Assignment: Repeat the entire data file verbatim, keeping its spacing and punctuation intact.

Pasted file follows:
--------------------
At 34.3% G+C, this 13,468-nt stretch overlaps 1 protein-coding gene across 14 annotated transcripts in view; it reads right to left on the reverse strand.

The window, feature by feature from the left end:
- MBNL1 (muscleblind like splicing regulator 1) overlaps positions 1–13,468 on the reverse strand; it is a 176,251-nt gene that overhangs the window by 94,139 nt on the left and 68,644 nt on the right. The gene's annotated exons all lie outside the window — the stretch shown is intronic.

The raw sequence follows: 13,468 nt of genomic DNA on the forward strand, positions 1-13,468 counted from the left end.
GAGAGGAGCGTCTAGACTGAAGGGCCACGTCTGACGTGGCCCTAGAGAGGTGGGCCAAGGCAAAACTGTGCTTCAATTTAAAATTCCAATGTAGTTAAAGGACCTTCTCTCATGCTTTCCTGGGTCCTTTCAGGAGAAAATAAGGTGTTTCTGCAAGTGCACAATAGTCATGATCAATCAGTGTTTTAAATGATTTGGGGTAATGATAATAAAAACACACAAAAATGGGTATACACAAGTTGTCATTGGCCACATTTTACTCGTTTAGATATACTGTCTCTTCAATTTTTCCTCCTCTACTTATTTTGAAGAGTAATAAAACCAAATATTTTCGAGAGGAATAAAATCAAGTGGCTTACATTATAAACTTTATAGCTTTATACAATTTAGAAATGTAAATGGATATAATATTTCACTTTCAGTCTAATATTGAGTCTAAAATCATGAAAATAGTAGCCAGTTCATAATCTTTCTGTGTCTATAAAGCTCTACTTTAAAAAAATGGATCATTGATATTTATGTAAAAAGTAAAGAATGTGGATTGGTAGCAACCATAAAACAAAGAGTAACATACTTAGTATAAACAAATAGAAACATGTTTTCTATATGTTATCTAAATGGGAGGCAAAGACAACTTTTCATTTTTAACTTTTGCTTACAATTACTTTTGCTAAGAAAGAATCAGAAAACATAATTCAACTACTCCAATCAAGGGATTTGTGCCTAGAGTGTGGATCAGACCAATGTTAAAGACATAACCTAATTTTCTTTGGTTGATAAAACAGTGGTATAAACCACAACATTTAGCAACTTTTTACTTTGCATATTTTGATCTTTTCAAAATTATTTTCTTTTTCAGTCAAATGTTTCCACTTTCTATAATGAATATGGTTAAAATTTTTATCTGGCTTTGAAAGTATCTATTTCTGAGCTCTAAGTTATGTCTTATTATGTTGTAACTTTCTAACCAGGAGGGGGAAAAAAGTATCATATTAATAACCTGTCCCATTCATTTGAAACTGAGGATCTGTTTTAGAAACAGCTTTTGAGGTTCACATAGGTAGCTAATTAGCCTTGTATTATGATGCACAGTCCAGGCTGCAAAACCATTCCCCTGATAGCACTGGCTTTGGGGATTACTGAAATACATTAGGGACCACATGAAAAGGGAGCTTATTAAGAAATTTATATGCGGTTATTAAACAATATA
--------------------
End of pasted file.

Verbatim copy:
At 34.3% G+C, this 13,468-nt stretch overlaps 1 protein-coding gene across 14 annotated transcripts in view; it reads right to left on the reverse strand.

The window, feature by feature from the left end:
- MBNL1 (muscleblind like splicing regulator 1) overlaps positions 1–13,468 on the reverse strand; it is a 176,251-nt gene that overhangs the window by 94,139 nt on the left and 68,644 nt on the right. The gene's annotated exons all lie outside the window — the stretch shown is intronic.

The raw sequence follows: 13,468 nt of genomic DNA on the forward strand, positions 1-13,468 counted from the left end.
GAGAGGAGCGTCTAGACTGAAGGGCCACGTCTGACGTGGCCCTAGAGAGGTGGGCCAAGGCAAAACTGTGCTTCAATTTAAAATTCCAATGTAGTTAAAGGACCTTCTCTCATGCTTTCCTGGGTCCTTTCAGGAGAAAATAAGGTGTTTCTGCAAGTGCACAATAGTCATGATCAATCAGTGTTTTAAATGATTTGGGGTAATGATAATAAAAACACACAAAAATGGGTATACACAAGTTGTCATTGGCCACATTTTACTCGTTTAGATATACTGTCTCTTCAATTTTTCCTCCTCTACTTATTTTGAAGAGTAATAAAACCAAATATTTTCGAGAGGAATAAAATCAAGTGGCTTACATTATAAACTTTATAGCTTTATACAATTTAGAAATGTAAATGGATATAATATTTCACTTTCAGTCTAATATTGAGTCTAAAATCATGAAAATAGTAGCCAGTTCATAATCTTTCTGTGTCTATAAAGCTCTACTTTAAAAAAATGGATCATTGATATTTATGTAAAAAGTAAAGAATGTGGATTGGTAGCAACCATAAAACAAAGAGTAACATACTTAGTATAAACAAATAGAAACATGTTTTCTATATGTTATCTAAATGGGAGGCAAAGACAACTTTTCATTTTTAACTTTTGCTTACAATTACTTTTGCTAAGAAAGAATCAGAAAACATAATTCAACTACTCCAATCAAGGGATTTGTGCCTAGAGTGTGGATCAGACCAATGTTAAAGACATAACCTAATTTTCTTTGGTTGATAAAACAGTGGTATAAACCACAACATTTAGCAACTTTTTACTTTGCATATTTTGATCTTTTCAAAATTATTTTCTTTTTCAGTCAAATGTTTCCACTTTCTATAATGAATATGGTTAAAATTTTTATCTGGCTTTGAAAGTATCTATTTCTGAGCTCTAAGTTATGTCTTATTATGTTGTAACTTTCTAACCAGGAGGGGGAAAAAAGTATCATATTAATAACCTGTCCCATTCATTTGAAACTGAGGATCTGTTTTAGAAACAGCTTTTGAGGTTCACATAGGTAGCTAATTAGCCTTGTATTATGATGCACAGTCCAGGCTGCAAAACCATTCCCCTGATAGCACTGGCTTTGGGGATTACTGAAATACATTAGGGACCACATGAAAAGGGAGCTTATTAAGAAATTTATATGCGGTTATTAAACAATATA